Skip to Global Futures Initiative Full Site Menu Skip to main content
April 27, 2015

Responding To: Global Futures Contest: The End of World Poverty

Empowering the Poor to Eliminate Poverty

Jordan Greene

In 2030 we look back at our magnificent accomplishment of eradicating extreme poverty. The road was long and difficult, but the unprecedented cooperation of organizations and the bold dedication and support of global citizens allowed us to best one of the world’s most ancient and dire afflictions.

Extreme poverty was a very complex and dynamic issue that required cross-disciplinary and cross-industry cooperation to solve. The initiative gained momentum when we formalized our two main targets—human security and human capital—and began a campaign to consolidate global efforts toward eliminating poverty through use of internet communities. The key was the empowerment of the poor. These efforts included ending political and ethnic violence; ensuring greater access to food, water, and medical treatment; as well as civic, technical, and entrepreneurial education. These ideas were not novel, but new initiatives to decentralize the distribution of development aid money allowed for a wider spread of innovation and development.

Using new electronic forums and technologies, the World Bank was able to help consolidate the massive efforts toward ending poverty that were already being made by individuals, public and private organizations, and NGOs around the globe. Innovators and philanthropic investors needed to come together to eliminate redundancies between many diverse and often overlapping organizations and projects. Using forums, conferences, and easy-to-use apps, the international community was able to better coordinate its efforts to expand new technologies to help establish human security.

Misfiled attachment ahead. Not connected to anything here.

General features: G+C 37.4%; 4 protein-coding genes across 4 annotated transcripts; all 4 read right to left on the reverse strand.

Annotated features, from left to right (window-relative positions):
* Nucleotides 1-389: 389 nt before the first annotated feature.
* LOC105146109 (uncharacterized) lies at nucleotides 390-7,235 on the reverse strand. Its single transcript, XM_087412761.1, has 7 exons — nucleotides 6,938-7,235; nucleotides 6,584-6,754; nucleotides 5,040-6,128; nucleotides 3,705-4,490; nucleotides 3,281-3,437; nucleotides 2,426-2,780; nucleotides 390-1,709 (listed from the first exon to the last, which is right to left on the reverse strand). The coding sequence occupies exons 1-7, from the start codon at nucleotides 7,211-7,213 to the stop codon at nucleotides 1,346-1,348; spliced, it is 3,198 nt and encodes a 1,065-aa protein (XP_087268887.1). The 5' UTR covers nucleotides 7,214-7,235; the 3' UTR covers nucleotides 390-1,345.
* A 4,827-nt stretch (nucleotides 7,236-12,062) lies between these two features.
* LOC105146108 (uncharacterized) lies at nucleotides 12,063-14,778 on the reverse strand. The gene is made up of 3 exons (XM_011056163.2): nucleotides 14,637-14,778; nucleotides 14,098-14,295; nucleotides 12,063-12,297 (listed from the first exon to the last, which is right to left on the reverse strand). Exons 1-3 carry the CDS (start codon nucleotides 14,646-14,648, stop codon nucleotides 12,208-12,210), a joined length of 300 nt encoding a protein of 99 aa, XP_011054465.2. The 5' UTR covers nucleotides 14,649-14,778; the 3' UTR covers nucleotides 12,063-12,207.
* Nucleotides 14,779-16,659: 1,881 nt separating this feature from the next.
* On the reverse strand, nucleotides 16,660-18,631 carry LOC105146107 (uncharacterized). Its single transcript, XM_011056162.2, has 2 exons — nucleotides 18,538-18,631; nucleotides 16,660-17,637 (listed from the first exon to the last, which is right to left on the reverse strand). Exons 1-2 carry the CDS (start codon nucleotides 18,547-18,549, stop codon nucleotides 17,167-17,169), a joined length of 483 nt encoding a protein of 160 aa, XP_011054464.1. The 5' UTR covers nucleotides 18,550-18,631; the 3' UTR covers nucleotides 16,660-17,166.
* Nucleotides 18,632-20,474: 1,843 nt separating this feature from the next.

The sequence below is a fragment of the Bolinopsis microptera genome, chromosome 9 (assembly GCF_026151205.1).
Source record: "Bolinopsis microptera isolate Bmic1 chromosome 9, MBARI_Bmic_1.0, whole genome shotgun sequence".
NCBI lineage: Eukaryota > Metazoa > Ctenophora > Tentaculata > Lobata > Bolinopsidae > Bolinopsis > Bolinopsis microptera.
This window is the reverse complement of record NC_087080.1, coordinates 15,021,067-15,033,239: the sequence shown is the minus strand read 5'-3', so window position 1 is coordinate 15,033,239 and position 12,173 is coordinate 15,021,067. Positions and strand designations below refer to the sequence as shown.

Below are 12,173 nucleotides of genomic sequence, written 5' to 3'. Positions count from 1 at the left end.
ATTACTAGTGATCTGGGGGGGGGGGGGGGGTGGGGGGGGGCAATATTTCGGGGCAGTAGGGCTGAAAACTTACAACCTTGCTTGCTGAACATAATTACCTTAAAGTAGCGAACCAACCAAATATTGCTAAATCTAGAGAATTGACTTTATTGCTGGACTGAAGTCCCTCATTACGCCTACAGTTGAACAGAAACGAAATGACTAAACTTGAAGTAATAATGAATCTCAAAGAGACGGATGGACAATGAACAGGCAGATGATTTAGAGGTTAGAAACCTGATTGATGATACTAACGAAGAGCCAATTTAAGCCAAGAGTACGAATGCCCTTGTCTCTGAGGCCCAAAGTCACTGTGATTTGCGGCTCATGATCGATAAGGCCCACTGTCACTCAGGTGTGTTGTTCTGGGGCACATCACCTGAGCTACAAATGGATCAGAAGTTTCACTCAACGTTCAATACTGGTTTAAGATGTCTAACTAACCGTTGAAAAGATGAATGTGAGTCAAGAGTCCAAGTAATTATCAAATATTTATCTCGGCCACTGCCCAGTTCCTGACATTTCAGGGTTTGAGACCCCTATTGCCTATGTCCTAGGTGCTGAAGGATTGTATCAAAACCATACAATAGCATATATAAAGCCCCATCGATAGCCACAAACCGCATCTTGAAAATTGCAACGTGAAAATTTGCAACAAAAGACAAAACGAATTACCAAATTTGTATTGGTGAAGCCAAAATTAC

Some innovations included clean water technology like the LifeStraw and other water purification technologies that allowed people consistent access to clean water. With heightened levels of coordination, funds were allocated more efficiently to expand clean water initiatives as well as genetically modified strains of food crops. With expanded access to these technologies, human security increased dramatically. When people had food to eat and water to drink, diseases were less likely to take their lives.

Which leads us to the next step in strengthening human security: disease eradication. Again, with the help of expanded coordination through new forums and collaboration software, scientists and philanthropic firms were able to work together and connect researchers with investors more easily.

Finally, we knew we must stem political and ethnic violence. If destabilizing violence was present, other work could not be done, and no progress toward ending poverty could be made. The efforts to cease the violence that perpetuated poverty in some regions were accomplished with a multilateral approach. Civic education played a major role. We needed feet on the ground to educate people about their responsibilities to participate in their own governance and help maintain peace and stability. Using door-to-door techniques as well as community meetings, teaching campaigns helped people learn to use political channels to resolve issues. Until people felt ownership toward their political system and their government, the system would never last. Governance that maintained political stability had to be a product of people’s own making.

After consolidating our human security efforts and expanding our education campaigns we moved on to the next phase of eliminating poverty: building human capital and stable economies. Finding consistent employment for the extremely impoverished had been a persistent problem for decades. The open market allowed people from all over the world to interact with each other without conflict and to each other’s benefit, but for those with few or no currently marketable skills it was extremely difficult for them to join in and enjoy the wealth of global trade. This is why the entrepreneurial education was so critical in the elimination of extreme poverty.